From openDemocracy: “All over the world we’re succumbing to polarisation, tribalism and sectarian thinking. The erosion of our sense of common ground is preventing us from responding to some of the toughest and most urgent challenges we’ve ever faced, like climate breakdown, hyper inequality and mass extinction.
Whether we manage to find our way through depends primarily on what goes on inside our minds – on whether we’re able to manage our mental and emotional states at a time of extraordinary turbulence; whether we reach for the right stories to explain what’s happening at this moment in history; and above all, whether enough of us can see ourselves as part of a larger ‘Us’ instead of a ‘them-and-us,’ or just an atomised ‘I.’
Our future depends, in other words, on collective psychology . . .
We usually think of the problems we’re facing in the real world – climate breakdown, mass extinction, inequality, poverty – in a different category from our crises of mental health, like our epidemics of depression, anxiety, suicide, and self-harm, especially among the young.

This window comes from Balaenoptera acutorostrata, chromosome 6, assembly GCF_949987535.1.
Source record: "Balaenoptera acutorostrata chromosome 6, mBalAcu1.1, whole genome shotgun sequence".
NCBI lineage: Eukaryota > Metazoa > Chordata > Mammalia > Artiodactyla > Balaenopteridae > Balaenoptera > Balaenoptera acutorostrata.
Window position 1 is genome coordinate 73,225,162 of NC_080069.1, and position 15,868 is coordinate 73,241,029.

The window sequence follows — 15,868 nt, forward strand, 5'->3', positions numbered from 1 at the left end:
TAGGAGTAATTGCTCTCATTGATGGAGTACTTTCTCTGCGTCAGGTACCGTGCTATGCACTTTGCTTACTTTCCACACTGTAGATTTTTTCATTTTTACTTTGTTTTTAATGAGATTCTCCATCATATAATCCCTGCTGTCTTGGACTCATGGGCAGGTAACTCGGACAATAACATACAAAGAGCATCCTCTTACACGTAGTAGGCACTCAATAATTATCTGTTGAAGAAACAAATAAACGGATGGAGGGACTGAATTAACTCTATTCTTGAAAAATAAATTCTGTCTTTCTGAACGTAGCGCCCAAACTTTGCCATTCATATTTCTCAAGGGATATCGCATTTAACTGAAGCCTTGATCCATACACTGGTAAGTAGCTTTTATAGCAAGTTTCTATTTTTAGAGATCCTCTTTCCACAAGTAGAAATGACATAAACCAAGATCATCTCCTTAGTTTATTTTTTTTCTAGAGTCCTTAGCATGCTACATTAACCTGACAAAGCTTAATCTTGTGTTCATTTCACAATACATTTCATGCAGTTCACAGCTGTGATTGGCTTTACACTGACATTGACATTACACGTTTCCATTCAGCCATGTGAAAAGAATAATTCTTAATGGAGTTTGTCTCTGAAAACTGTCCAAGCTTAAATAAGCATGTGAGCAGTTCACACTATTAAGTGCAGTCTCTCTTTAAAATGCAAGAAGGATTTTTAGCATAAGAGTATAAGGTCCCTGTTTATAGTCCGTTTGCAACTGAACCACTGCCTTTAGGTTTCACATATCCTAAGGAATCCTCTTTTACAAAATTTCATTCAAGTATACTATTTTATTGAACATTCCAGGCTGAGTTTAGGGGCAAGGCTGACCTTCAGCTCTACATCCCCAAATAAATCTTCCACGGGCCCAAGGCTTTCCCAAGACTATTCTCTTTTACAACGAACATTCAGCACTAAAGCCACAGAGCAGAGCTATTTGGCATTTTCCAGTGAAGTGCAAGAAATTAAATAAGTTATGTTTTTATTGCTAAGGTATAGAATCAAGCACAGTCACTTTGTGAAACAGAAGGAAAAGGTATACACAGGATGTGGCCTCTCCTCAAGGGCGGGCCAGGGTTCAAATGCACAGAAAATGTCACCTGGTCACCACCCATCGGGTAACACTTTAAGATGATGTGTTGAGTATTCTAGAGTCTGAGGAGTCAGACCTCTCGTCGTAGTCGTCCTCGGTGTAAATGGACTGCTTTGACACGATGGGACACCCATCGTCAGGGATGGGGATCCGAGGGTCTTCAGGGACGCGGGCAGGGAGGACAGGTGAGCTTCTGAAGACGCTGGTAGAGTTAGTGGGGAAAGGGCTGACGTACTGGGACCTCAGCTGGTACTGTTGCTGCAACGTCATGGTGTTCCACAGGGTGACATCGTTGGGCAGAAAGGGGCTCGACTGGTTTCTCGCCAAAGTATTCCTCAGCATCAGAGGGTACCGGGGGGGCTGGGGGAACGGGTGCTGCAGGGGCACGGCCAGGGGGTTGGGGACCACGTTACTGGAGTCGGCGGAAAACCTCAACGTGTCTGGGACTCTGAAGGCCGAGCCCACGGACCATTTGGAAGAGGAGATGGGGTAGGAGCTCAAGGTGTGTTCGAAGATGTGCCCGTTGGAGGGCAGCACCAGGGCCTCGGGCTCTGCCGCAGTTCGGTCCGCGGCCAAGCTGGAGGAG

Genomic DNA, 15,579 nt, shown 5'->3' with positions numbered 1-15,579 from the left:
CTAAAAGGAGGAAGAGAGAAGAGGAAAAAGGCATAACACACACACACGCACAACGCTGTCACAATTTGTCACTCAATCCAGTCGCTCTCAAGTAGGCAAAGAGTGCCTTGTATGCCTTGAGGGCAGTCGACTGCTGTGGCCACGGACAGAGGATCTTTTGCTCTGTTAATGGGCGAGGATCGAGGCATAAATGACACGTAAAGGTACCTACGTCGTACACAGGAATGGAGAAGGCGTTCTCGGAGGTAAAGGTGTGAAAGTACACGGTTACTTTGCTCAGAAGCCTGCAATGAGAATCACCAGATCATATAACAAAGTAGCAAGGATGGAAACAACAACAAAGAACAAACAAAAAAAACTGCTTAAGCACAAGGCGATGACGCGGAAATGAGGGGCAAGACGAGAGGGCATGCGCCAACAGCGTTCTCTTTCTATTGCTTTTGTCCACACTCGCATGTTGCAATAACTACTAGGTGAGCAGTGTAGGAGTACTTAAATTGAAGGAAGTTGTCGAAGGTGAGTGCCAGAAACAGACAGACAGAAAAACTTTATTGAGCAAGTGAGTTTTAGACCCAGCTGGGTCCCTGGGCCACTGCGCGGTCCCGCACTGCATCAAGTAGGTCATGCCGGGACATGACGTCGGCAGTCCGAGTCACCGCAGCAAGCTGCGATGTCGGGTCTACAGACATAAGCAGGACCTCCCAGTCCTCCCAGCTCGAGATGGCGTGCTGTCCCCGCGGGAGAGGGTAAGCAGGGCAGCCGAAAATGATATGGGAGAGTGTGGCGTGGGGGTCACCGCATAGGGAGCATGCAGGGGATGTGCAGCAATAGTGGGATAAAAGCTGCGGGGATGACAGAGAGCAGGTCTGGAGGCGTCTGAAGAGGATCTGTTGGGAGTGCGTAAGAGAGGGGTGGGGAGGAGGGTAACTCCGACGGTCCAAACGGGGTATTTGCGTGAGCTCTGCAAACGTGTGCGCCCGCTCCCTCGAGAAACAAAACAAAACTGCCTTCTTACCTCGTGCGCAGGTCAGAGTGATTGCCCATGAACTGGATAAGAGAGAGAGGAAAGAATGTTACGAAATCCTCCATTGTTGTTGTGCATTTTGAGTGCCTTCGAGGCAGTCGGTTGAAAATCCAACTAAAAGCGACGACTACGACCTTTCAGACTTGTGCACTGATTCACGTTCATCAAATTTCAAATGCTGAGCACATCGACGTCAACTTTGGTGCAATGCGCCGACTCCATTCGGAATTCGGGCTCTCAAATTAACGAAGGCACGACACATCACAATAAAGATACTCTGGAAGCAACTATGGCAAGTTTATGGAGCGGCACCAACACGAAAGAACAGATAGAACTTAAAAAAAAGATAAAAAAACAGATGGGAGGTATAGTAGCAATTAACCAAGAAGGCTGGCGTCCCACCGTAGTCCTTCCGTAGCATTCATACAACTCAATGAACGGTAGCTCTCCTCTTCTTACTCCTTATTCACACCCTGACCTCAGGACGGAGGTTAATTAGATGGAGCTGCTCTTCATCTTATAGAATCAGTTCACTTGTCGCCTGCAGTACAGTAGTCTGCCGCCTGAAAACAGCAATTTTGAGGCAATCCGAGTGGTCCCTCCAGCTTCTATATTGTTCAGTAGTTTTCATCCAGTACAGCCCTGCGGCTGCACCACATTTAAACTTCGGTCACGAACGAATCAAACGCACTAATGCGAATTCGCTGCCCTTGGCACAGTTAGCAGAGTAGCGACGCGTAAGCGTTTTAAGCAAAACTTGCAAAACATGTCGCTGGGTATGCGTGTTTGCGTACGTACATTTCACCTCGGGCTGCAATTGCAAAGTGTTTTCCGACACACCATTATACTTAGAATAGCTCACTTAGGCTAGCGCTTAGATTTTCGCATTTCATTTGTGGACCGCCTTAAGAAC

But actually, our inner and outer crises aren’t separate. Take depression or anxiety. We used to think that they were caused by imbalances in brain chemistry, and that the way to treat them was simply to take drugs to redress the imbalance. Now though, we’re realising that they have deep roots in how our ways of living fail to meet the psychological needs of many – and maybe most – of us . . .
It turns out that ultimately, democracy depends on citizens who can manage their mental and emotional states, feel empathy for each other, and share a sense of common identity and purpose – things in which we’ve invested next to nothing.
So right now, our internal and external crises are reinforcing and amplifying each other, creating a situation full of risk. How do we interrupt this dynamic?”